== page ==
Focus on the market first
One of the most interesting parts of the presentation was Andy’s discussion about how Drive develops their investment theses. Drive takes a very market-driven approach to investing. They spend a lot of time building what they call “market maps”. These market maps chart out all the different aspects of a particular market and help Drive determine how they want to attack a particular market and what sort of companies they would be interested in investing in. There is a debate in venture about what matters more, the market or the team. What Drive would tell you is that markets need to be big enough to support the sort of outsized return they need to generate on their successful exits. Proponents of the market first approach will also point to the fact that a good team in a bad market will not be successful, but a bad team in a good market may still be successful despite themselves. My response would be that the absolute best teams have the ability to build markets that never existed before. My personal view aligns much more closely to that of Peter Thiel’s strategy, find a niche that you can attack, build a defensible position, and then build the market from there. To be honest, I think that much of the debate depends on what stage you are investing in. For larger, later-stage shops like Drive, it makes 100% sense to focus on market sizes because when you are deploying hundreds of millions of dollars at a time, every company you invest into needs to have a market large enough to support a billion (or even multi-billion) dollar enterprise. When you are investing in the the earliest stage companies, I believe it makes more sense to invest in the best possible teams. The best teams will be able to pivot when others won’t and may even be able to build a multi-billion dollar market where one never existed before.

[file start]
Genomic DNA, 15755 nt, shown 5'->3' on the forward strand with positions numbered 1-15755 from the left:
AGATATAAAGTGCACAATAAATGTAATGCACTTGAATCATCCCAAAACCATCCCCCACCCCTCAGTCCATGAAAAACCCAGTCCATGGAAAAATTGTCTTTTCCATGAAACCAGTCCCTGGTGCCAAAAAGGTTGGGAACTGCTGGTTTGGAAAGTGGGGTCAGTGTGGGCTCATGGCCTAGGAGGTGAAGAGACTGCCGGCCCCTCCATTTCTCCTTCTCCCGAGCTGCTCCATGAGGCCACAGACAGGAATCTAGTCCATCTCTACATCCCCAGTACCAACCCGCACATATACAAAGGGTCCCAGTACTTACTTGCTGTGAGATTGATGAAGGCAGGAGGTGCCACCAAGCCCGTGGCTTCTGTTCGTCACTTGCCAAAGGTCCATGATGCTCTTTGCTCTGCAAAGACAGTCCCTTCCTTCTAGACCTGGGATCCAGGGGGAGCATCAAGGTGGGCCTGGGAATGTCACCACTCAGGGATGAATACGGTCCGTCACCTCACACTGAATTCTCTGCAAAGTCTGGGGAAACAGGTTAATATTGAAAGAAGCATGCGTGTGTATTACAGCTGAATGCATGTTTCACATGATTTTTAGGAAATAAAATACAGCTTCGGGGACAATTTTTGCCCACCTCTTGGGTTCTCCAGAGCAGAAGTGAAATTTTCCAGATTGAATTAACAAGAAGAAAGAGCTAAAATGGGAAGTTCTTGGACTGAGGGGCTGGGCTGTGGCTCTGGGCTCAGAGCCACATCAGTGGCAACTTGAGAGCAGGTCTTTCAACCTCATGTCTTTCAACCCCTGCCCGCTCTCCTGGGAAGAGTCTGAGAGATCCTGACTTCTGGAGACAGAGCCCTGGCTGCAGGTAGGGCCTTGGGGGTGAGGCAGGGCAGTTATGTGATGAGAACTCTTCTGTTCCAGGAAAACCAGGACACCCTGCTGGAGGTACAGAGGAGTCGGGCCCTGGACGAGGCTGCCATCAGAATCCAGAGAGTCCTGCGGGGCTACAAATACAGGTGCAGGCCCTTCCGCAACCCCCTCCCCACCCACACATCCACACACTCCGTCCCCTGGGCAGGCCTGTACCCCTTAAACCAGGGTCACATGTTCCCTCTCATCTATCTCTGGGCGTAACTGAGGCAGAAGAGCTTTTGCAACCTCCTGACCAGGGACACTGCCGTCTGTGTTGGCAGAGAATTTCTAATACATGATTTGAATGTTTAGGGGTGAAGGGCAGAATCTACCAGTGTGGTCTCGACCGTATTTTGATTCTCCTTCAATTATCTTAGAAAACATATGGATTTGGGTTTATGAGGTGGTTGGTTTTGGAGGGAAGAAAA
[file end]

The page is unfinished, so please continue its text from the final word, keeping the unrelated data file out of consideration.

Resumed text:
There are things we need to still do better on
One of my favorite parts of Andy’s speech was that it was relatively pragmatic in nature. A lot of the presentations around the Midwest startup ecosystem can take on a very ra-ra tone, which makes sense. The great companies being built here continue to be overlooked and it is important to bring attention to them and the growth of the region as a whole. However, as promising as the Midwest’s trajectory is, not everything is perfect. Jenks highlighted a few ways that we need to improve if we really want to take the next step towards being a bonafide startup ecosystem. He urged investors and entrepreneurs alike to aim higher, raise more, and attack bigger markets. I like this. I will be the first to tell you that venture funding is not for everyone, but if it is right for your company, you are joining a game of fastballs and home runs, not grounders to left field (is it weird how many baseball metaphors I use when I am not even a big fan of the sport? I need to start working in more soccer references. Something to think on…). I want to invest in companies working on big ideas. Capital B BIG ideas. I want to invest in companies working on solving world hunger, traffic, cancer, the melting ice caps, and water shortages. And I think that the Midwest is the ideal place to build these sort of companies.
We need only to dream a bit bigger.